Court documents describe Lt. Hasson as someone with espoused extremist and White supremacist views, who plotted to kill prominent Democratic politicians and journalists as well as “professors, judges, and leftists in general,” and planned large-scale attacks in an effort to start a race war. He admitted “dreaming of a way to kill almost every last person on the earth,” according to federal authorities.

Lt. Hasson’s hit list includes Democratic politicians—such as former Rep. Beto O’Rourke of Texas, Rep. Alexandria Ocasio-Cortez of New York and Sen. Chuck Shumer of New York, Sens. Kamala Harris, the Black presidential hopeful from California, and Cory Booker, the Black presidential hopeful from New Jersey; Richard Blumenthal of Connecticut and CNN’s Van Jones, Chris Cuomo and Don Lemon and MSNBC’s Chris Hayes, Joe Scarborough and Ari Melber.

He is said to have leaned heavily on the manifesto of Norwegian mass murderer Anders Breivik, who was convicted of killing 77 people in two terror attacks in 2011. Federal officials said Mr. Hasson had a cache of human growth hormone and steroids “to increase his ability to conduct attacks,” as detailed in Mr. Breivik’s manifesto.

“The defendant is a domestic terrorist, bent on committing acts dangerous to human life that are intended to affect governmental conduct,” prosecutors wrote.

This image provided by the U.S. District Court in Maryland shows a photo of firearms and ammunition that was in the motion for detention pending trial in the case against Christopher Paul Hasson. Prosecutors say that Hasson, a Coast Guard lieutenant is a “domestic terrorist” who wrote about biological attacks and had a hit list that included prominent Democrats and media figures. He was due in court on Feb. 21 in Maryland. Prosecutors say Hasson espoused extremist views for years. Court papers say Hasson described an “interesting idea” in a 2017 draft email that included “biological attacks followed by attacks on food supply.” Photo: AP/Wide World Photos

The public was only made aware of the Feb. 15 arrest because Seamus Hughes, deputy director of the Program on Extremism at George Washington University, found the court filings on Feb. 20 during one of his regular searches, and released and reported on the details on Twitter.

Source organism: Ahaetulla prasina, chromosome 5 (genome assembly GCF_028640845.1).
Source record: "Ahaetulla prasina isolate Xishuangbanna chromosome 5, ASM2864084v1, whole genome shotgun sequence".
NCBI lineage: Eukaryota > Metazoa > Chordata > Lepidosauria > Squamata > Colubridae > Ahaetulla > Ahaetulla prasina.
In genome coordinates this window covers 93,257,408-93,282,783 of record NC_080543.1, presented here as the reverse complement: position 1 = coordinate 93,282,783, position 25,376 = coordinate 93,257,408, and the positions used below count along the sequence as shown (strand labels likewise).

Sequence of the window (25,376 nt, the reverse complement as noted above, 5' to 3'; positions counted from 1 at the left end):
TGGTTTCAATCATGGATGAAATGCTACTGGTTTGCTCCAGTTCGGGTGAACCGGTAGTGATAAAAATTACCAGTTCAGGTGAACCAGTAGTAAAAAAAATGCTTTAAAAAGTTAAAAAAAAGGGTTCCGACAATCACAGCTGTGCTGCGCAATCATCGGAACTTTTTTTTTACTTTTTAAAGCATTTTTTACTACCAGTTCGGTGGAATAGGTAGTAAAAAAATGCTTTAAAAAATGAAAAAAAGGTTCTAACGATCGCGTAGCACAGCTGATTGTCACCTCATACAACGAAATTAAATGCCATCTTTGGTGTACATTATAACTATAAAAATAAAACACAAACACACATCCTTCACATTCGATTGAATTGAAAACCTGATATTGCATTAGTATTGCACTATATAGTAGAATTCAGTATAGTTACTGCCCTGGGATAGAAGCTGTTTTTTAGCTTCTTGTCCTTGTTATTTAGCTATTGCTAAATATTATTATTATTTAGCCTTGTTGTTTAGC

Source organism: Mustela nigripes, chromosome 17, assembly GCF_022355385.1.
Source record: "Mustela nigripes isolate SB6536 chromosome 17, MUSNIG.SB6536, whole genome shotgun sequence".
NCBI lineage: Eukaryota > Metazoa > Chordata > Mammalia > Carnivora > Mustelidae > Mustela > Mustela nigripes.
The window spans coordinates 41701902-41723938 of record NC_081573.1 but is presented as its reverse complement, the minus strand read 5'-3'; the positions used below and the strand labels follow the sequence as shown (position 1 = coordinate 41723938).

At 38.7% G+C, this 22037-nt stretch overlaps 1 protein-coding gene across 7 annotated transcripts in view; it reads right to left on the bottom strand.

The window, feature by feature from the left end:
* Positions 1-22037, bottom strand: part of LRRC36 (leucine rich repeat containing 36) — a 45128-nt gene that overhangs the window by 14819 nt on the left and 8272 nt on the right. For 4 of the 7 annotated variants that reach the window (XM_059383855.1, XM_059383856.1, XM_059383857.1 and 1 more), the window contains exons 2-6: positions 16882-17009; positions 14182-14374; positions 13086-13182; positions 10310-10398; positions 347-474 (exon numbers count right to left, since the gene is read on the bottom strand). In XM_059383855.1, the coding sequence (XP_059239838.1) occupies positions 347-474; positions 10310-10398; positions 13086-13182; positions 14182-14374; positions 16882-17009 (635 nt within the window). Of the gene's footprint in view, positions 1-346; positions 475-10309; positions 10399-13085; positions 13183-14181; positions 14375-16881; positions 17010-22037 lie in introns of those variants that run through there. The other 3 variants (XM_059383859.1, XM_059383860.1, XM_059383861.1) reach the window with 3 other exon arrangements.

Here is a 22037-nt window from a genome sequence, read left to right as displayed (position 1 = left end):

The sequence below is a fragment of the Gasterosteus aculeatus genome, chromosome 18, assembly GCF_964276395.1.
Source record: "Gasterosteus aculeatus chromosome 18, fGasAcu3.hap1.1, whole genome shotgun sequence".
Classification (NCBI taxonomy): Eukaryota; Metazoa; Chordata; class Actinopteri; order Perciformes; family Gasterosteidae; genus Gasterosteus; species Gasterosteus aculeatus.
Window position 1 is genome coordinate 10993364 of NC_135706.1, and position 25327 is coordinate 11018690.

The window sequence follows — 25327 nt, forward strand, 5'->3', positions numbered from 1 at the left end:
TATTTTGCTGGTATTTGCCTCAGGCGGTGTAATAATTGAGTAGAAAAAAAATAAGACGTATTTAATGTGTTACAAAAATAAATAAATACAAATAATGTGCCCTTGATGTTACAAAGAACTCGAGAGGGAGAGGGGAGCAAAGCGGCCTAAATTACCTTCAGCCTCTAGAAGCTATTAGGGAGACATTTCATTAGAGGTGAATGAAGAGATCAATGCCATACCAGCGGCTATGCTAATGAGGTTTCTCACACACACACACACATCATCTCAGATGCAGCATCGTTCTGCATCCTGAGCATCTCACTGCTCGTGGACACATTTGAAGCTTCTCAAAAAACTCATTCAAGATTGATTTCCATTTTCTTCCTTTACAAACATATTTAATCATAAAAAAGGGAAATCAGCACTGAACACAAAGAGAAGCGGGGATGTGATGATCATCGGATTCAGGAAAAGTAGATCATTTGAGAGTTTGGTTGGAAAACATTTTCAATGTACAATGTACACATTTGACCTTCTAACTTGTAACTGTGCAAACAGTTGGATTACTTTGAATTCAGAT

Law enforcement sources told NBC News that feds caught on to Mr. Hasson because of multiple searches he made on his work computer.

Pulitzer Prize-winning investigative journalist David Cay Johnston said he was quite surprised the Department of Justice didn’t issue a press release about the arrest.

“They did catch this guy because they searched his computer. The amazing thing is that there was no press release. Excuse me? No announcement by the government?” he asked. “(Jeff) Sessions downgraded the focus on the KKK (so) we shouldn’t be surprised. We only know about this because the George Washington University professor looks into these filings. Why did the DOJ not publicly notify the country about this case?”

Mr. Johnston, an author and specialist in economics and tax issues, said there are a number of unanswered questions, including if Lt. Hasson acted as a lone wolf, the broader issue of what’s going on in the Coast Guard ranks and if the Coast Guard is equipped with computer software, for example, to flag people with Lt. Hasson’s bent to their superiors.

“The real big problem here is that we have a president who encourages violence against his fellow citizens and he’s given aid and comfort to (White nationalists),” said Mr. Johnston, author of “The Making of Donald Trump,” founder of DCReport and longtime Trump watcher. “I’m not worried about most people. I’m worried about troubled people.”